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Tablet Thirteen


<1>"Jahad" is one of the most misunderstood words in Islam. Jahad comes from Jahd, which means struggle to achieve something. Therefore, jihad means "struggle." <2>It is said in the writings of Prophet Muhammad that the greatest struggle (jahad) is the struggle of the human within.

<3>So jahad means going from imperfection to perfection. It resembles the word "sadhana" in Sanskrit which means "struggle" ("sadhana" also refers to meditation).

<4>Jahad also means external struggle in order to establish the truth over wrongdoings -- the Kingdom Of Heaven On Earth (Daharma). That is why Prophet Muhammad used this word for the Holy Wars with the Arab tribes in order to destroy their pagan beliefs and establish his monastic teaching in that land.

<5>This external jihad was necessary at that time because of all the opposition by those people whose main source of income was threatened by the Islamic ideology.  Mecca, the holy city, was a center of worship for many different beliefs. In that city countless images and statues were created so that each believer could feel at home when they came there. The very basic tenet of Muhammad's teaching that "there is no God but Allah" meant the rest of the gods in Mecca were no gods.

<6>However, the businessmen of Mecca told Muhammad that he could preach his religion if he did not oppose the images in Mecca. This would enable the merchants from all around the world to come and worship their images in Mecca (and spend their money). <7>But he did not accept their proposal, and the light of enmity began between those rich businessmen and Prophet Muhammad.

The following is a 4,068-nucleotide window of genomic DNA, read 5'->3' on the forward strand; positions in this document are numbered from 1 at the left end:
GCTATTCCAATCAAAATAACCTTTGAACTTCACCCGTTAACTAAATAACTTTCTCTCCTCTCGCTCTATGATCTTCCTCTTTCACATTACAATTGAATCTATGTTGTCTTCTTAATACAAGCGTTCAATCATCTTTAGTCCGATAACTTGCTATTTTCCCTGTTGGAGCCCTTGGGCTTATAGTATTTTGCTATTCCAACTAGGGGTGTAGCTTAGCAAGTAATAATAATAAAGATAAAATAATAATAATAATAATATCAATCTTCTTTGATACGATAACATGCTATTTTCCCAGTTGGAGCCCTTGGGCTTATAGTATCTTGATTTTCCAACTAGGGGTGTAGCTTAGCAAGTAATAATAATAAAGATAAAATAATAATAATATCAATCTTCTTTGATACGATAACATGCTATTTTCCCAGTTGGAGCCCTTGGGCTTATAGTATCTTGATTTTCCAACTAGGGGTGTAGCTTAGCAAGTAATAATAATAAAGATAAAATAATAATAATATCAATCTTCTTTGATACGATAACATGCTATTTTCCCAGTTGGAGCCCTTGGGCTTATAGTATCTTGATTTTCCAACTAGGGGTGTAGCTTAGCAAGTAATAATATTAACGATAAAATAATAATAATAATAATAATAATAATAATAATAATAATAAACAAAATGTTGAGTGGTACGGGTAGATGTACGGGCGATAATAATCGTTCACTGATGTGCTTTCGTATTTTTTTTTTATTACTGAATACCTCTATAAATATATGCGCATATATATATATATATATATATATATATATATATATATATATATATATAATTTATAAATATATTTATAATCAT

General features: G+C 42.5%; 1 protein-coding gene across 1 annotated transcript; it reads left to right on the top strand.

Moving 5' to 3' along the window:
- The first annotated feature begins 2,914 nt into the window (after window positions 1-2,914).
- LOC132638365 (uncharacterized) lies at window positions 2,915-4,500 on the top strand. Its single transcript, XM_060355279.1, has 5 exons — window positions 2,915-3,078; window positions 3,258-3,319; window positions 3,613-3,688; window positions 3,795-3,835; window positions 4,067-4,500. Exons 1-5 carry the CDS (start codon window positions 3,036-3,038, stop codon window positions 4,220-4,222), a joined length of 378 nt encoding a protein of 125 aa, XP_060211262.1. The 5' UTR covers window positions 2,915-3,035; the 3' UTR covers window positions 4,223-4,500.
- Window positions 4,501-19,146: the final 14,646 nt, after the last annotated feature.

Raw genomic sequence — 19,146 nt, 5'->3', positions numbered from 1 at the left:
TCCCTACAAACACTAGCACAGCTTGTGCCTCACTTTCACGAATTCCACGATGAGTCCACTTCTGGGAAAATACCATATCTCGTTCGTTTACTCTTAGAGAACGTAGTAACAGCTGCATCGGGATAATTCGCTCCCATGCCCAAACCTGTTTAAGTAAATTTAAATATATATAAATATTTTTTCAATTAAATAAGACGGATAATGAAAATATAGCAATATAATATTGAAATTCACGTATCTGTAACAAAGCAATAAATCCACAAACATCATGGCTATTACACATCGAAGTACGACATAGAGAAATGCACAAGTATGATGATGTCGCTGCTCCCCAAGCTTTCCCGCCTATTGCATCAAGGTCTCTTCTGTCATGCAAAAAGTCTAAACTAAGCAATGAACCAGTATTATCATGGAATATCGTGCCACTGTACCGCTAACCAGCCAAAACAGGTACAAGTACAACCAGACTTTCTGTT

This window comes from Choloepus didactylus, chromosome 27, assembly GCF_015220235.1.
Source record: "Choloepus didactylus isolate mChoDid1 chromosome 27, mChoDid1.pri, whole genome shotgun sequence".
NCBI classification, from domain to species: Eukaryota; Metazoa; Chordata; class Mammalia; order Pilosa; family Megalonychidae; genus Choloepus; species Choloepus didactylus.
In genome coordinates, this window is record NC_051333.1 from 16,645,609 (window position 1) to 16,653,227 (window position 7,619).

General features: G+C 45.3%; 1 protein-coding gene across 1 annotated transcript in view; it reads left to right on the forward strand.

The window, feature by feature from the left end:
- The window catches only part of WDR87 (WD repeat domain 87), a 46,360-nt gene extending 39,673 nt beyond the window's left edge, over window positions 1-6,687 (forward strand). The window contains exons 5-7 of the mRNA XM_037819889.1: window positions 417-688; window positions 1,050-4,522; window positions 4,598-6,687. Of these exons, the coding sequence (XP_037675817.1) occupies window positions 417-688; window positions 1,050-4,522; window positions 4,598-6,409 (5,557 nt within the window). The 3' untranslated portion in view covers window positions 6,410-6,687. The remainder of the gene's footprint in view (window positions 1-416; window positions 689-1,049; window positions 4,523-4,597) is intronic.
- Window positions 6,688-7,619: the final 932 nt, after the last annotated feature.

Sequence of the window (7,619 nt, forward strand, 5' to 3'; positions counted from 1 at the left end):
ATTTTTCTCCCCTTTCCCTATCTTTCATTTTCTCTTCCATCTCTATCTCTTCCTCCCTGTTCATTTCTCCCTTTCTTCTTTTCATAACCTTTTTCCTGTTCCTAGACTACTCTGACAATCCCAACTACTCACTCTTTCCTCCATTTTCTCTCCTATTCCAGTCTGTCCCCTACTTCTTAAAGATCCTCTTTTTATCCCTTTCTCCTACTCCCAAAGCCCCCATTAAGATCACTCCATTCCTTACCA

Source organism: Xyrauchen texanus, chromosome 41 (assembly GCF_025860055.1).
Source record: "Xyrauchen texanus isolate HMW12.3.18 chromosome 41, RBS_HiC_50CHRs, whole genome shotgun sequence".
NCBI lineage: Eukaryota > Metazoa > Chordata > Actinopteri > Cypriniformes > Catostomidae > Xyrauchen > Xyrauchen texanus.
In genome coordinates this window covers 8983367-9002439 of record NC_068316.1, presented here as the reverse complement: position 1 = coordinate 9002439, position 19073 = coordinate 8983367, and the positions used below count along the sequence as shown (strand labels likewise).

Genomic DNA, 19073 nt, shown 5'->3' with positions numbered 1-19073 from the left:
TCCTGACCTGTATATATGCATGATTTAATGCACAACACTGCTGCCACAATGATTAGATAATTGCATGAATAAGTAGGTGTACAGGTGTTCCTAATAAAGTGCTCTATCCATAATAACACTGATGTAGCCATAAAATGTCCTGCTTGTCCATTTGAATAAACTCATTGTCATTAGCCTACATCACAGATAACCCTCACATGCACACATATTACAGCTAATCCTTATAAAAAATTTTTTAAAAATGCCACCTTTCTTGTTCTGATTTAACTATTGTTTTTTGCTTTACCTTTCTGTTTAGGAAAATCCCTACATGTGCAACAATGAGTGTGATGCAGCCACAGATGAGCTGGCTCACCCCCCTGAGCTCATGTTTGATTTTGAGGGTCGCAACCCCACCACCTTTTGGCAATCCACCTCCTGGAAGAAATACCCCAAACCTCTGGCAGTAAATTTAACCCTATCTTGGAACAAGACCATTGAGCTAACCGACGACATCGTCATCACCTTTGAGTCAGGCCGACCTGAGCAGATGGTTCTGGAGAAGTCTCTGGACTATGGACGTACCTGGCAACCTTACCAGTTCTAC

<8>This became so strong that Prophet Muhammad had to leave Mecca and go to Medina. Later on the fight between Mecca and Medina kindled, and the concept of jahad was revealed to Muhammad as "Holy Wars" (the same as war in the Bhagavad-Gita). <9>However, its true meaning is internal and external struggle.

<10>In the course of time jahad lost its more important meaning as internal struggle and was used only to mean the duty of each Moslem to take up a weapon and fight the enemy that had attacked Moslems or to be used to destroy disbelievers. Many leaders in Islam lost the truth that external struggle is an impossibility without internal struggle.

<11>So, jahad means internal and external struggle to perfection (to internally and externally become perfect). This is the same as Christ taught the Pharisees, that they should clean the inside and the outside of the cup if they want to have a clean cup. Again we can see that with misunderstanding beautiful concepts such as this, great disasters take place. <12>It is not religions that are the source of suffering, but the way they have been interpreted by humanity.


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